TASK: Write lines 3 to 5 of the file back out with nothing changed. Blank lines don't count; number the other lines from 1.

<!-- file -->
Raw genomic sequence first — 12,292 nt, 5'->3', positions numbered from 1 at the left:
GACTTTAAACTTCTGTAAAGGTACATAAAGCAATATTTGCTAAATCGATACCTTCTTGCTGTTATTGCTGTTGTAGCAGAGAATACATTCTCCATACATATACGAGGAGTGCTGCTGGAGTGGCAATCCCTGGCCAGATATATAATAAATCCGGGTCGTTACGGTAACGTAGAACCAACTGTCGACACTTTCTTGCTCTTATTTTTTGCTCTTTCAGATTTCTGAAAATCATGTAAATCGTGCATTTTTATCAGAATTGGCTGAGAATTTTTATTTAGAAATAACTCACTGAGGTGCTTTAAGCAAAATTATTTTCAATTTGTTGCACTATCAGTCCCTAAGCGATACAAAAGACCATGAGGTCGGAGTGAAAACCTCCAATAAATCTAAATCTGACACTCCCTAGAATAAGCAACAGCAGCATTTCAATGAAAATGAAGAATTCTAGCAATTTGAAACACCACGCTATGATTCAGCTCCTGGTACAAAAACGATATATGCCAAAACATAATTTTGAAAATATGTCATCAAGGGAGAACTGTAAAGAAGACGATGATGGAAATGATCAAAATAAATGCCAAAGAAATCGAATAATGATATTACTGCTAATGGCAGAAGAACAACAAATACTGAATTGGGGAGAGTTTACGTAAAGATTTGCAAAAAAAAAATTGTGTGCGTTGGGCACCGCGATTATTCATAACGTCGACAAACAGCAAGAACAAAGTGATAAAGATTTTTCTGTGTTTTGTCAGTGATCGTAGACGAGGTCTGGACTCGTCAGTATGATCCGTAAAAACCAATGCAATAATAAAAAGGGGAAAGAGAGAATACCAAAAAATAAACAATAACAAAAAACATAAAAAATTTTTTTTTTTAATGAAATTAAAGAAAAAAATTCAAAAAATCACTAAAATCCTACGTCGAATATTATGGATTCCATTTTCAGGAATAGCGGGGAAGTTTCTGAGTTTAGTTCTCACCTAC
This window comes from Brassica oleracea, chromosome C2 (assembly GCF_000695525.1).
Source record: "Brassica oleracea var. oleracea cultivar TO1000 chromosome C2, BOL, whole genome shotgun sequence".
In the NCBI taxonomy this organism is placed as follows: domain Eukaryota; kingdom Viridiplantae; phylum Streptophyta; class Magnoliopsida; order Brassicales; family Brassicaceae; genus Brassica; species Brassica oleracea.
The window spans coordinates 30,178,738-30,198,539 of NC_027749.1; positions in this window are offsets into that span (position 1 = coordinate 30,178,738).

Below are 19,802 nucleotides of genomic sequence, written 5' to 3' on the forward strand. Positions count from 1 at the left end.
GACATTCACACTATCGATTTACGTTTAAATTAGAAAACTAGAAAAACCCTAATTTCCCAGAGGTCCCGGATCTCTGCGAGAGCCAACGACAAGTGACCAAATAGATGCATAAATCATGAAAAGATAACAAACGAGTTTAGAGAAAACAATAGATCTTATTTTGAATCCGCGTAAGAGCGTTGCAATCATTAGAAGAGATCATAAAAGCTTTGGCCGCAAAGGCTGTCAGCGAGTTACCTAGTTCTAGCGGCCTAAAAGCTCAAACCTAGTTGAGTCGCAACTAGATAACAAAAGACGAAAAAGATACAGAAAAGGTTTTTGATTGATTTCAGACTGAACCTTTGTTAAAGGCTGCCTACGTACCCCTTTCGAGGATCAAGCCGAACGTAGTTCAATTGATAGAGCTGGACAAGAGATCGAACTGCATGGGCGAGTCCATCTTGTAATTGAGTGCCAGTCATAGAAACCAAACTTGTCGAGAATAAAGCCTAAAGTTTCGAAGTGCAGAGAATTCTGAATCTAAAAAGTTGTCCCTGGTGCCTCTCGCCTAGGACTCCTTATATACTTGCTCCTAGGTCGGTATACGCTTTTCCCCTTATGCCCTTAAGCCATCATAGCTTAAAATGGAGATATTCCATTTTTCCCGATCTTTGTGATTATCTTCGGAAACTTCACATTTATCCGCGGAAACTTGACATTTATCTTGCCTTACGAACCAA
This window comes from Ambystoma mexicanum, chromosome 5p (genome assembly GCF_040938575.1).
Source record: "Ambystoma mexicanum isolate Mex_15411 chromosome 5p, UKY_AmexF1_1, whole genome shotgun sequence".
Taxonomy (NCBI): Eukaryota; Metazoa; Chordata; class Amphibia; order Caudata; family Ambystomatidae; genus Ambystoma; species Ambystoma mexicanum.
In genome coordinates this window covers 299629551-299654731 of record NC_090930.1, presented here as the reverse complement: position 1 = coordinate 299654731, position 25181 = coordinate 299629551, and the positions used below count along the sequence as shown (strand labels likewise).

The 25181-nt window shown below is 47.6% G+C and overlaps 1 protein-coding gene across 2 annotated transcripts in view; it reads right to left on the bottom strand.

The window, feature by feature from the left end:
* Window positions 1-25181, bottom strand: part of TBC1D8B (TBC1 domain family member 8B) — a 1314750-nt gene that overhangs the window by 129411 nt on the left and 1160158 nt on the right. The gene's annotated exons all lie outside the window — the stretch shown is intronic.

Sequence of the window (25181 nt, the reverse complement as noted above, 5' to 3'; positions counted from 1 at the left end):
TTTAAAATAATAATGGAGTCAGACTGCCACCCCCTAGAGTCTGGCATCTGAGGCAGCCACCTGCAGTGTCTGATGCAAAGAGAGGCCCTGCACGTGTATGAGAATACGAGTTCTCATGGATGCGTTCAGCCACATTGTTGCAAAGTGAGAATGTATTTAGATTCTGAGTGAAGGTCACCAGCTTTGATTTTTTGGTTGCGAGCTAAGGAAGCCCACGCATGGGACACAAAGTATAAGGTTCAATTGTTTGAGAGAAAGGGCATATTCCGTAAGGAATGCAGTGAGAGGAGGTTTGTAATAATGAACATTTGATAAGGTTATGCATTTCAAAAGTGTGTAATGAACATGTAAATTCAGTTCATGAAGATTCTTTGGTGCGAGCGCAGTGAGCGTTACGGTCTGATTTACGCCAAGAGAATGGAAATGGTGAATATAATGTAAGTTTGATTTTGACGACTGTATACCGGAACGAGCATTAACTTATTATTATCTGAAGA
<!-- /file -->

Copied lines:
This window comes from Brassica oleracea, chromosome C2 (assembly GCF_000695525.1).
Source record: "Brassica oleracea var. oleracea cultivar TO1000 chromosome C2, BOL, whole genome shotgun sequence".
In the NCBI taxonomy this organism is placed as follows: domain Eukaryota; kingdom Viridiplantae; phylum Streptophyta; class Magnoliopsida; order Brassicales; family Brassicaceae; genus Brassica; species Brassica oleracea.